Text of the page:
Bruce Katz and Jennifer Bradley make the case for extending urban policy to the suburbs, creating a broader metropolitan-oriented policy:
America can’t ensure its leading place in the global economy unless we grapple with the problems and opportunities of our suburbs. Nonprofits, long focused on inner cities, need to reach out to poor families and immigrants in the suburbs. The federal government should support the production and preservation of affordable housing there. Even more important, Washington needs to recognize that suburban governments are being flattened by the housing crisis—they don’t have the experience or the capacity to slow the tide of foreclosures or deal with neighborhoods strafed by vacancies. The Feds need to use some of the billions in recovery funding to help local governments buy up foreclosed properties and put that land to productive use.
Ryan Avent weighs in here.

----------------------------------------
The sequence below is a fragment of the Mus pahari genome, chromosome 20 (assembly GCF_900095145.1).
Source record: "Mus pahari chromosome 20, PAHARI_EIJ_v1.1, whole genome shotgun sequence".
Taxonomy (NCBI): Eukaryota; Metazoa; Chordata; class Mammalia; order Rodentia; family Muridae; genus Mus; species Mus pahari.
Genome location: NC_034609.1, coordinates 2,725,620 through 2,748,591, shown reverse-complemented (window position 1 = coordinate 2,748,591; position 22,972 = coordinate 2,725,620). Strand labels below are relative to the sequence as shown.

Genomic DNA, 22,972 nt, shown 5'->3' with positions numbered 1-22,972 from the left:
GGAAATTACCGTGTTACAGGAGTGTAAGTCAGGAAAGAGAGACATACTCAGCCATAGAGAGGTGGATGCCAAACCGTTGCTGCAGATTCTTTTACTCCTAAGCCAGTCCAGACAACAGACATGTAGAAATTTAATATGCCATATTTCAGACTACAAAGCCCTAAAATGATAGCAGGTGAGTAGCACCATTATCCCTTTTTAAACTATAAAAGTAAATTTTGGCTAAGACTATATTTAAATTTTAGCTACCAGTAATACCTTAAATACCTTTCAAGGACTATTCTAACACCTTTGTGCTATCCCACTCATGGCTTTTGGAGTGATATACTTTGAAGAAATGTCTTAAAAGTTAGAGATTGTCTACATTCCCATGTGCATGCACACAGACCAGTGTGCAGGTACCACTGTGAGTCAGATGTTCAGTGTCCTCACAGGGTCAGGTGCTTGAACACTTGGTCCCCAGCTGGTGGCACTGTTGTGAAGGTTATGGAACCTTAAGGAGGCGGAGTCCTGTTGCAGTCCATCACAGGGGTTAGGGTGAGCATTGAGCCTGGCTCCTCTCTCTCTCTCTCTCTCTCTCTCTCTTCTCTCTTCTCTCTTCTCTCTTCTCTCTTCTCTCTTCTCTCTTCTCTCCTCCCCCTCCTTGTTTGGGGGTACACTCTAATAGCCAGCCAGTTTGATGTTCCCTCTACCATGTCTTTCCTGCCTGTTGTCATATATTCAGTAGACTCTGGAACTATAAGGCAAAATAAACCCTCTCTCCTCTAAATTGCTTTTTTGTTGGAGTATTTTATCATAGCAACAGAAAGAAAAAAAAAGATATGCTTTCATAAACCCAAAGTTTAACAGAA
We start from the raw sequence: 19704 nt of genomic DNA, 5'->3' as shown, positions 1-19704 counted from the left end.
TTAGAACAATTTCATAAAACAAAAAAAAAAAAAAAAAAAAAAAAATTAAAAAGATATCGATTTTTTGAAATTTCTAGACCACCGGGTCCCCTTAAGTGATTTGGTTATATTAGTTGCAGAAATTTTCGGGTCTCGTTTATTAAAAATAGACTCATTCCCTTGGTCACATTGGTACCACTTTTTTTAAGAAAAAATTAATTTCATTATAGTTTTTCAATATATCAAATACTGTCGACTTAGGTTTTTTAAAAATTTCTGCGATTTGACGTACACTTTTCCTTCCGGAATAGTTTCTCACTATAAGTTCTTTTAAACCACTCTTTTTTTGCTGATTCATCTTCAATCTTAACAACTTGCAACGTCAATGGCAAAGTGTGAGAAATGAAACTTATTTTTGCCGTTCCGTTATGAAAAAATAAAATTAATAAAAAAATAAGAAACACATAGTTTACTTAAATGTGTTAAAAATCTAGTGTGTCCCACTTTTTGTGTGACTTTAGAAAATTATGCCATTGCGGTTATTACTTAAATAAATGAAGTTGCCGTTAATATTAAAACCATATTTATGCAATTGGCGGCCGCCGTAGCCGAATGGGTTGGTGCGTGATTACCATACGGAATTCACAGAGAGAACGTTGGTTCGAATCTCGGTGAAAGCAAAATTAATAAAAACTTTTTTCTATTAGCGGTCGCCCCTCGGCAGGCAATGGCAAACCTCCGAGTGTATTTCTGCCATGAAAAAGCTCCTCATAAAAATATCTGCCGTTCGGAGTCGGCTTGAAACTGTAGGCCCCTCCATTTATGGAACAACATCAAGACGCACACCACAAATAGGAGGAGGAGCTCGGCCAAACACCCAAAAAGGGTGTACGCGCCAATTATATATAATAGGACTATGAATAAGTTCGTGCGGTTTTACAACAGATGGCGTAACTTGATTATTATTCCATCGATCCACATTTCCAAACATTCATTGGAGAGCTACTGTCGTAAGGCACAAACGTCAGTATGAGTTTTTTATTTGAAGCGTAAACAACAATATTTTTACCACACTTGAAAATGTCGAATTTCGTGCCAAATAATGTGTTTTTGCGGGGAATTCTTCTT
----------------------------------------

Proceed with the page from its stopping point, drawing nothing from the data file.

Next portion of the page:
Sure, some suburbs need help. Sure, there will be a lot of adaptive reuse work to be done there. Sure, we can us regionally oriented metropolitan policy. But in the main, we need to reorient urban policy from social policy to economic competitiveness policy. The cornerstones of that policy must be to enable mobility (which has all but stopped now), encourage scale and density, and dramatically increase speed and velocity of the movement of goods, people, and ideas within urban areas. The scale of the problem is gi-normous and there is precious little indication the U.S. political system is up to it, or even aware it. One thing is for certain, getting this geography right is key to broad U.S. recovery, critical to any stimulus, and essential to long-run competitiveness and proseperity. The historical analog is of course suburbia’s role as the spatial fix for post-World War II capitalism and the spur for Fordist production. So what is the spatial fix for today’s economy? The place that gets this right generate huge first-mover advantages in capitalism’s next phase. For something so important, I’m amazed so few people are even thinking about it.